This was written for Swarajya Magazine and published in June 2015.
For those whose history enthusiasts whose awareness is beyond what the erstwhile NCERT wanted us to learn, the name of the Paramara King Bhoja of Dhar strikes a chord. Best known as the King who organized a confederation of Hindu rulers against the armies of Muhammad Ghaznavi, he was also an acclaimed scholar. The patronage of arts and literature reached an all time high during his rule despite turbulent political conditions. In fact, Sri Krishna Devaraya in whose time the Vijayanagara empire reached its zenith was given the epithet ‘Andhra Bhoja’, the Bhoja of Andhras after the original Bhoja Raja. The following was said in support of his patronage of arts:
Adya dhaara Sadaadhaara Sadaalambaa Saraswathi
Panditah manditah sarve Bhoja Raaje bhuvangateH
The Dhara is supported for good. Saraswathi is well secured.
The scholars are prosperous as the Bhoja Raja descended on this earth
The lament around his death was
Adya dhaara niraadhaara niraalambaa Saraswati
Panditah Khanditah sarve Bhoja Raje Divangateh
The Dhara is unsupported. Saraswathi is without security.
The scholars are broken and scattered as the Bhoja Raja departed from this earth.
The disturbing fact however may be that Saraswathi continued to be a niraalamba save the periodic bright sparks in the Gajapati, Vijayanagara, Tanjavur empires and to an extent the Maratha and smaller regional empires. Southern India however had a brighter period with epics written in fresh perspectives and selected Puranic episodes being expanded into Prabandhas with sufficient intellectual inputs and literary expertise to drive a contemporary message . But when seen in in the last 1000 years or so, the Saraswati continued to be a niraalambaa for a large period. We can understand that the tumultuous foreign invasions, new empires hostile to the native roots followed by the impoverishing British rule took its toll over patronage of arts.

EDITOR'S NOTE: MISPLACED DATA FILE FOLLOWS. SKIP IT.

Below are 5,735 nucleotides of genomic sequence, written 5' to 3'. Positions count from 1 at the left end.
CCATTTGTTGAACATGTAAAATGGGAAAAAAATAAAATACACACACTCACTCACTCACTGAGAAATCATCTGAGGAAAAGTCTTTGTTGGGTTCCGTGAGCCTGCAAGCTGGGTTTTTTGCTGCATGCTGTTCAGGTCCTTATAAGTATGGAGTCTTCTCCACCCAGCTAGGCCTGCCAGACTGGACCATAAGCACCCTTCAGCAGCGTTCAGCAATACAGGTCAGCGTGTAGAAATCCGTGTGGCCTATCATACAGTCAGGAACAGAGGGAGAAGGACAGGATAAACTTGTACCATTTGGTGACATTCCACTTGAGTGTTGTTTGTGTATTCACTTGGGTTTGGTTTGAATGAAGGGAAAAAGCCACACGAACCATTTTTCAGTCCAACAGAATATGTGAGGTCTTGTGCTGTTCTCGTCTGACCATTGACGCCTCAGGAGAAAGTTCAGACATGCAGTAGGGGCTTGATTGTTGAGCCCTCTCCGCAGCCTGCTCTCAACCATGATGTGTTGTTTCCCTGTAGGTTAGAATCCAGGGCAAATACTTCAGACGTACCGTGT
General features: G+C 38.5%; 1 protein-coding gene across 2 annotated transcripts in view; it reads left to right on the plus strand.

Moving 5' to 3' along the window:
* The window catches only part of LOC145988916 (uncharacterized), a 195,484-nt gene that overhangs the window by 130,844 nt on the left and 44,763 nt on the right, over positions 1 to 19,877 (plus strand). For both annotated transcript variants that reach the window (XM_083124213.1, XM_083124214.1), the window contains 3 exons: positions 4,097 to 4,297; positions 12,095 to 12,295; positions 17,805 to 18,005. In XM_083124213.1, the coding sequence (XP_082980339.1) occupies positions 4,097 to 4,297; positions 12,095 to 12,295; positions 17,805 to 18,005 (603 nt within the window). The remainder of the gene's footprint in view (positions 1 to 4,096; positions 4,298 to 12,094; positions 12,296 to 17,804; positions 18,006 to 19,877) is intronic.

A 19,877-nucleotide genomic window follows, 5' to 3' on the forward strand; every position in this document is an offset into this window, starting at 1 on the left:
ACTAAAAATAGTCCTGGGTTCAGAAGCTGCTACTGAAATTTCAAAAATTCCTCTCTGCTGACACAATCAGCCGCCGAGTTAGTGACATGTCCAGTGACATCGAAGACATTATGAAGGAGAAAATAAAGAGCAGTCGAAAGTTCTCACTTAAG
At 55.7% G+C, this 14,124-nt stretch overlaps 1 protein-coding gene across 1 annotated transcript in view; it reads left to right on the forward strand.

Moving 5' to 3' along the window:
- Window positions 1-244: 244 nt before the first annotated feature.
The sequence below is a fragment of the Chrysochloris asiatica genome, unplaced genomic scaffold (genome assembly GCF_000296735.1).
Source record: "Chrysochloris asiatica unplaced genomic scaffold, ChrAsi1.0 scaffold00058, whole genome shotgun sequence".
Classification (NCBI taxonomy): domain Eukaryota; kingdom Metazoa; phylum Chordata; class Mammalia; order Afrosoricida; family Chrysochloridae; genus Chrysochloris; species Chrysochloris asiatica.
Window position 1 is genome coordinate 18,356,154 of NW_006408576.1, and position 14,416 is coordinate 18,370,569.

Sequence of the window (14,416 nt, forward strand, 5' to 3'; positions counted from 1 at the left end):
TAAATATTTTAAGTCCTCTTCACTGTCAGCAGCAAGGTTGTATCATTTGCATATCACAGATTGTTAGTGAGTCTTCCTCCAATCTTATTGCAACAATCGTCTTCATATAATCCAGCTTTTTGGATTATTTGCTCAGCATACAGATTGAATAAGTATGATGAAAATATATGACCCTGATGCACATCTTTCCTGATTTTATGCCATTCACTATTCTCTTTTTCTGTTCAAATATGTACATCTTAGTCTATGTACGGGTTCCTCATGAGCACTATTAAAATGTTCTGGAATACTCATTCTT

It is however lamentable that the situation only worsened post independence. The areas of arts, literature, history and economics continued to stay without the much needed prop. One might argue that the governments did do what was in their hands with Sahitya Akademi grants, Padma awards and so on. It can also be accepted that the performing arts got their share of recognition albeit the scepticism around who really deserved the awards. But when I searched for some answers to the following questions, it did not leave me with a sweet taste.
How many avadhaanis won a Padma award compared to say their luckier (or cronier) counterparts in English?
Forget awards, how many avadhaanis are even alive and how many would pursue the skill in future? (When I asked this to a friend, he replied with a laugh saying how many of us even know what an Avadhana is)
Are there contemporary poets who can match the literary versatility of the historical poets?
Forget contemporary poets, how much of the historical literature is even taught in the high school level to create enough awareness and hence, interest in the field?
Are the art forms of Harikatha, Yakshagana, Katha Shravana, etc staring into extinction (if not for some passionate artists who choose to sacrifice their careers to live those arts)